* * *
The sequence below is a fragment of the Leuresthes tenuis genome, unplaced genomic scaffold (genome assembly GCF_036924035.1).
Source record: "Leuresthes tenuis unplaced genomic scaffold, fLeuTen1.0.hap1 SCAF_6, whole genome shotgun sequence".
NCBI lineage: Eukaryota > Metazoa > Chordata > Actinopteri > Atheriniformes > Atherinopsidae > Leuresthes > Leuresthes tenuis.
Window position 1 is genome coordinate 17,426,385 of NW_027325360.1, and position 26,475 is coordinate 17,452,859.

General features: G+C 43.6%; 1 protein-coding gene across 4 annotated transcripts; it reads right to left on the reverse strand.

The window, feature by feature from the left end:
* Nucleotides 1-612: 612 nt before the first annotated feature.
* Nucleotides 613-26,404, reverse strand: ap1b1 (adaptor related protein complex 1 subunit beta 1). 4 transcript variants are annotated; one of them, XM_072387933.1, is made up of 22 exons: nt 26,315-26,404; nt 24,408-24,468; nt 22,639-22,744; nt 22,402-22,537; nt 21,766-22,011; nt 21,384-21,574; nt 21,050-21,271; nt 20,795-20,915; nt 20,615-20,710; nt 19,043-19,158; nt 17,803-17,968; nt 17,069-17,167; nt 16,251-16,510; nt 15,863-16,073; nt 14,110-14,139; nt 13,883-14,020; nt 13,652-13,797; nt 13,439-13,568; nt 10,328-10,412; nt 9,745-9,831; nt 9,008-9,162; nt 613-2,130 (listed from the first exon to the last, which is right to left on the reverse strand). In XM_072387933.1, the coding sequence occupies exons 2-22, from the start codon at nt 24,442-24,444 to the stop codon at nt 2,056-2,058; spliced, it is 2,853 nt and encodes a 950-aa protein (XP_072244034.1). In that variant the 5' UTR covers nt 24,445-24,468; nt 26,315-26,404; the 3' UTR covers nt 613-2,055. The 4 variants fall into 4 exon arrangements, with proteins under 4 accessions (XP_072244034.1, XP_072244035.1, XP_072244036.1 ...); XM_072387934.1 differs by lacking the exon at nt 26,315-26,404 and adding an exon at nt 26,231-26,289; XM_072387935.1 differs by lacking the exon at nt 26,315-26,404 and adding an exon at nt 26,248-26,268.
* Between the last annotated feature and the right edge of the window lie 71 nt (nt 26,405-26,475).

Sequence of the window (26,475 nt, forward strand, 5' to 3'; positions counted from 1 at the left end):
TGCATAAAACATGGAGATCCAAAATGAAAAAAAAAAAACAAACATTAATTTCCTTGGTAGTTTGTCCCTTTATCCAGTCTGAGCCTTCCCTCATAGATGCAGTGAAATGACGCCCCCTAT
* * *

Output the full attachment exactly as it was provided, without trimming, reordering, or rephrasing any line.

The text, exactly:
The sequence below is a fragment of the Leuresthes tenuis genome, unplaced genomic scaffold (genome assembly GCF_036924035.1).
Source record: "Leuresthes tenuis unplaced genomic scaffold, fLeuTen1.0.hap1 SCAF_6, whole genome shotgun sequence".
NCBI lineage: Eukaryota > Metazoa > Chordata > Actinopteri > Atheriniformes > Atherinopsidae > Leuresthes > Leuresthes tenuis.
Window position 1 is genome coordinate 17,426,385 of NW_027325360.1, and position 26,475 is coordinate 17,452,859.

General features: G+C 43.6%; 1 protein-coding gene across 4 annotated transcripts; it reads right to left on the reverse strand.

The window, feature by feature from the left end:
* Nucleotides 1-612: 612 nt before the first annotated feature.
* Nucleotides 613-26,404, reverse strand: ap1b1 (adaptor related protein complex 1 subunit beta 1). 4 transcript variants are annotated; one of them, XM_072387933.1, is made up of 22 exons: nt 26,315-26,404; nt 24,408-24,468; nt 22,639-22,744; nt 22,402-22,537; nt 21,766-22,011; nt 21,384-21,574; nt 21,050-21,271; nt 20,795-20,915; nt 20,615-20,710; nt 19,043-19,158; nt 17,803-17,968; nt 17,069-17,167; nt 16,251-16,510; nt 15,863-16,073; nt 14,110-14,139; nt 13,883-14,020; nt 13,652-13,797; nt 13,439-13,568; nt 10,328-10,412; nt 9,745-9,831; nt 9,008-9,162; nt 613-2,130 (listed from the first exon to the last, which is right to left on the reverse strand). In XM_072387933.1, the coding sequence occupies exons 2-22, from the start codon at nt 24,442-24,444 to the stop codon at nt 2,056-2,058; spliced, it is 2,853 nt and encodes a 950-aa protein (XP_072244034.1). In that variant the 5' UTR covers nt 24,445-24,468; nt 26,315-26,404; the 3' UTR covers nt 613-2,055. The 4 variants fall into 4 exon arrangements, with proteins under 4 accessions (XP_072244034.1, XP_072244035.1, XP_072244036.1 ...); XM_072387934.1 differs by lacking the exon at nt 26,315-26,404 and adding an exon at nt 26,231-26,289; XM_072387935.1 differs by lacking the exon at nt 26,315-26,404 and adding an exon at nt 26,248-26,268.
* Between the last annotated feature and the right edge of the window lie 71 nt (nt 26,405-26,475).

Sequence of the window (26,475 nt, forward strand, 5' to 3'; positions counted from 1 at the left end):
TGCATAAAACATGGAGATCCAAAATGAAAAAAAAAAAACAAACATTAATTTCCTTGGTAGTTTGTCCCTTTATCCAGTCTGAGCCTTCCCTCATAGATGCAGTGAAATGACGCCCCCTAT